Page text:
SZA finally released her sophomore album SOS, which caused significant conversation surrounding growth, insecurity, vulnerability and honesty. Since her debut album, CTRL, this is our first time hearing an entire body of work from SZA. The album dropped five years ago, and since then, things have changed. The singer released a 23-track album featuring Don Toliver, Travis Scott, Phoebe Bridgers and Ol’ Dirty Bastard.
“When CTRL was released, I was entering college, still anxious about love and relationships. Much like SZA, I wore baggy clothes and kinda tried to hide myself” said writer Desjah Altvater. “Now, with the release of SOS, I am a college graduate and woman who knows her worth a bit better, [and] I realized that I am the SOS of my life”
For many older Gen-Z’ers, the era of CTRL began at a pivotal time when we were in college, transitioning into adulthood, and experiencing our first loves or heartbreak. Five years later, we have entered a new chapter in our lives, whether it’s newfound independence, grief, more heartbreak or healing.
SOS reflects what we’ve grown from or could still be coming to terms with regarding how we’ve matured and developed as people.
“With SOS, SZA gives us more sides of her than she did in CTRL. I can see her Scorpio jumping out within the whole album” said graduate student Isabelle Rayburn. “Also, I hate to be that girl, but even though the album is really good, it wasn’t as hard-hitting for me as CTRL was, and I think that’s because I’m older and have healed from tons of things not saying this to take away from the album at all she fed us and she was real which is something I’ve always enjoyed about her”
As we’ve deciphered the many different lyrics and wordplay SZA penned for this album, we realized that it’s okay to be vulnerable and say exactly how you feel in the moment, no matter how poetic or disturbing it might sound out loud.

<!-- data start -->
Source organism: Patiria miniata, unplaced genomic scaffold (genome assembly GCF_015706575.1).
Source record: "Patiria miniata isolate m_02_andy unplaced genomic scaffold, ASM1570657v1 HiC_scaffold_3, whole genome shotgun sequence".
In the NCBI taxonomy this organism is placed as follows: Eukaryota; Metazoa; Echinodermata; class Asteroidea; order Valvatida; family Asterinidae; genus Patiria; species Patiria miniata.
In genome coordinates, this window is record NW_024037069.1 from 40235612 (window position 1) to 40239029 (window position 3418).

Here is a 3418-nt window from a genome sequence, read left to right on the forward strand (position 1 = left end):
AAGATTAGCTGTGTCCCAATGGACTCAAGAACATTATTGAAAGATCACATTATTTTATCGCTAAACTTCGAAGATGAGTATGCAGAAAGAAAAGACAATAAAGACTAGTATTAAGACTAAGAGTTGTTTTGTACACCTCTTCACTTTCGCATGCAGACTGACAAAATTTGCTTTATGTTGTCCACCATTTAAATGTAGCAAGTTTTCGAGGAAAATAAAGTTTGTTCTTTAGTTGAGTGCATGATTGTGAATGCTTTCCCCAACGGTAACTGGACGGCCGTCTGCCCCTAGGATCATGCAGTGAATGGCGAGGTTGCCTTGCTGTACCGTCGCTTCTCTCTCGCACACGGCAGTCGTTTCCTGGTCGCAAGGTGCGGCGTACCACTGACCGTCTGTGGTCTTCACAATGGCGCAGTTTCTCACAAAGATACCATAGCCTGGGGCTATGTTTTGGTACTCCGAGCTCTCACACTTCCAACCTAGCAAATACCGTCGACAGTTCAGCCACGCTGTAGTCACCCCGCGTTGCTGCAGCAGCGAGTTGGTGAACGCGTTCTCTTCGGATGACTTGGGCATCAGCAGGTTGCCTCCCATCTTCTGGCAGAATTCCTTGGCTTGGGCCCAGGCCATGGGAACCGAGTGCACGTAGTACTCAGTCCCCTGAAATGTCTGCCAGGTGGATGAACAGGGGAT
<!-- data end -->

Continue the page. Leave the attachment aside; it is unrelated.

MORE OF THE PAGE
“From the past five years, we reached that same point that she’s in, in SOS, we figured some of it out but not all of it,” said artist Johnnie Kinsey-Hamilton. Maneuvering our 20-somethings has been a rollercoaster ride, and SOS explores the themes of what it means to go through things and reflect on the raw emotions that immediately hits us. Below are the themes in her musical journey that show growth from her and her fans.
Through songs such as”Special,” “Nobody Gets Me,” and “I Hate U,” SZA breaks down what it means to be open about your raw emotions. When dealing with breakups, we often try to mask the feeling of being less than our partners and mask it with a nonchalant attitude.
“I wish I was special, I gave all my special, Away to a loser. Now I’m just a loser, I used to be special/ But you made me hate me, Regret that I changed me, I hate that you made me. Just like you,” she penned in her song “Special.”
For the album’s duration, the aspect of being vulnerable stands out as we listen to the singer allow herself to be open and let her listeners into what has been her world for the past five years.
Through her song”Blind,” she acknowledges the amount of attention and affection she craves in a relationship.”It’s so embarrassing, All of the things I need living inside of me, I can’t see it/ It’s so embarrassing All of the love I seek living inside of me I can’t see. I’m blind” she said.
Growth for everyone is subjective, and through the course of SOS, listeners are taken on a journey of listening to how SZA has grown into herself and owned the person she is in relationships, as a friend and a person.
In an Instagram story post, she discussed the part of her growth that helped her identify the album.” It’s about being overly secure and insecure all in one. Both can coexist,” she said.
An important thing to factor into heartbreak and healing is complete honesty. SZA allowed listeners to hear her honesty through songs like” F2F,” Gone Girl,” and” Smoking on my Ex Pack” She showed layers that could be seen as brutal. Still, it allowed her fans to be honest about how they felt at a particular moment and be unapologetic about it.
About Kenyatta: Kenyatta Victoria is an entertainment and culture reporter passionate about music, pop culture, and marginalized stories. She has bylines in publications such as Chicago Reader, INSIDER, Girls United, TransLash Media, and the Chicago Tribune.